New Weapons and a Large Death Toll

New technology, such as the machine gun, made propelled the death toll higher than any previous war
New technology, such as the machine gun, made propelled the death toll higher than any previous war

Technology had greatly advanced the effectiveness of weapons. The machine gun made defending territory far easier. At the beginning of the war military tactics did not know how to beat the machine gun, leading to trench warfare, slow progress, and a high death toll.,

Later in the war gas and tanks were introduced. Submarines were used by the navies.

Post-fighting clearances allowed bodies to be identified and buried, either individually or in mass graves
Post-fighting clearances allowed bodies to be identified and buried, either individually or in mass graves

The rise of technology meant killing people was easier than ever before. World War I became the bloodiest war in history:

  • The Brusilov Offensive resulted in 1.6 million deaths.
  • The Battle of the Somme lead to the death of over 1 million men.
  • Over a million died in three battles at Ypres.
  • Nearly a million died at Verdun.
  • Half a million died at Gallipoli.

Families of those killed in battle were generally sent a telegram or letter announcing the news, although in some cases the news was passed on in person by a member of the unit. Unsurprisingly, the arrival of a messenger with a telegram became one of the most feared sights for families of soldiers.

Other Casualties

The war left millions with some form of disability
The war left millions with some form of disability

Many of those who avoided death during the war were left disabled. It is estimated that amongst Britain’s forces alone 2 million soldiers had some form of disability, and 40 000 had to have limbs amputated. The French brought back a form of the guillotine for amputation purposes. Shellshock and other forms of psychological damage were widely reported.

Countries could find themselves holding large numbers of prisoners
Countries could find themselves holding large numbers of prisoners

Around 7-10 million people were taken prisoner during World War I. Prison camps varied depending on location, official rank, and the captor’s intentions: whereas some prisoners were simply to be held, others were to be punished or put to work. Although the Hague Conventions of 1899 and 1907 established rules about how to treat prisoners in terms of accommodation and food, the reality was that feeding one’s soldiers and citizens came above looking after prisoners.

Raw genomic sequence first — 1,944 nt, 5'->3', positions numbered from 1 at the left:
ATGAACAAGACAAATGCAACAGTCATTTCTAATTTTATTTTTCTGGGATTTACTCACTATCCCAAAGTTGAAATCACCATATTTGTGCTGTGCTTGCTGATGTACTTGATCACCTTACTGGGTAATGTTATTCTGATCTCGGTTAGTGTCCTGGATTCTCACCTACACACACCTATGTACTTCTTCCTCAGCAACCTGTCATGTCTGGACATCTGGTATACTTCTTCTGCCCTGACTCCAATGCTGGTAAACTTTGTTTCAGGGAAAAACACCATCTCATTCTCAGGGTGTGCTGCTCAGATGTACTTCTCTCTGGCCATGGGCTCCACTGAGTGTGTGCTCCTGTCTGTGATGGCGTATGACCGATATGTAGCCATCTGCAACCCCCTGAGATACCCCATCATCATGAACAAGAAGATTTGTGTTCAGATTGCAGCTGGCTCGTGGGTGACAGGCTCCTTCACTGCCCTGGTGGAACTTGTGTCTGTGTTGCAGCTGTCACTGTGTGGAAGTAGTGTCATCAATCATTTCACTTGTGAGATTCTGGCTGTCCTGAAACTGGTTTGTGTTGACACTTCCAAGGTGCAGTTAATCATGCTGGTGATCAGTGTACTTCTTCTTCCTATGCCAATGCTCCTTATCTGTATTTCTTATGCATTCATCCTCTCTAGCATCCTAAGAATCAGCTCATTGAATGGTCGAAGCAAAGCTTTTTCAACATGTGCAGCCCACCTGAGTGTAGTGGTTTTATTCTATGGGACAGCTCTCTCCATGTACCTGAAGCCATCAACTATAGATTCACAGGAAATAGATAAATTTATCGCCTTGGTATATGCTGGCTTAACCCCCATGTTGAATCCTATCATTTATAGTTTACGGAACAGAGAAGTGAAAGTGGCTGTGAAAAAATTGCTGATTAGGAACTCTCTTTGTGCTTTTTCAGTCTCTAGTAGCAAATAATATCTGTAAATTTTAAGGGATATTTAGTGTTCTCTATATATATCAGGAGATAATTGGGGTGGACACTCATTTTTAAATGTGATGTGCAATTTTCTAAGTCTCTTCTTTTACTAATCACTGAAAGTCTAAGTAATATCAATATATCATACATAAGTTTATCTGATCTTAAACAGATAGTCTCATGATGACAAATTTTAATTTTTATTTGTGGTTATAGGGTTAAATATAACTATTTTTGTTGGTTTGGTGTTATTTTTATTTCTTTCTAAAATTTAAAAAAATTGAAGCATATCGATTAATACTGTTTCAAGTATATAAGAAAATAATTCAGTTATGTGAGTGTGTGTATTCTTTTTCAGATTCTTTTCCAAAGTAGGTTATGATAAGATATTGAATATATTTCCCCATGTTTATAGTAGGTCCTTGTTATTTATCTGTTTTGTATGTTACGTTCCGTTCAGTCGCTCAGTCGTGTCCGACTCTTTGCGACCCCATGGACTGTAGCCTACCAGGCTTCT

Britain was probably the first country to put together ‘concentration camps’, being places were mass groups were held without trial. Unlike prison camps, concentration camps were used to round up and detain sections of society that were deemed opponents or suspicious. This idea would later be infamously used by Nazi Germany in World War II, who used concentration camps in conjunction with extermination camps.

America Joins and Russia Withdraws

The famous 'I Want You' recruitment poster encouraged Americans to join the effort
The famous ‘I Want You’ recruitment poster encouraged Americans to join the effort

For two and a half years America had been trying to be neutral. It had been selling weapons and earning money. But British and German boats were interfering, taking shipments and sinking boats. America joined the war in April 1917, joining the Allies.

Problems at home – disillusionment with the war and Royal Family – meant Russia underwent a revolution. The new Bolshevik leader, Lenin, withdrew from the war in early 1918.

The End of the War

The agreement at Versailles in 1919 brought an end to World War I, but arguably established the path to World War II
The agreement at Versailles in 1919 brought an end to World War I, but arguably established the path to World War II

The Germans were beginning to lose the war. A Spring Offensive had resulted in many casualties but no progress. The Allies fought back with their own offensive. More and more Germans were taken hostage. Knowing the war could not be won, Austria-Hungary asked for a truce on November 3rd 1918. On November 11th, at 11am (the eleventh hour of the eleventh day of the eleventh month) Germany signed an armistice.

The Treaty of Versailles was signed on June 28 1919, officially ending the war. Germany and its partners were made to take full responsibility for the conflict and to pay reparations equal to over $31 billion dollars – a fee, at that time, Germany could not afford. This bankrupting of Germany is seen by many as the instigator for the rise of Germany’s nationalist far right, which would bring about World War II only twenty years later.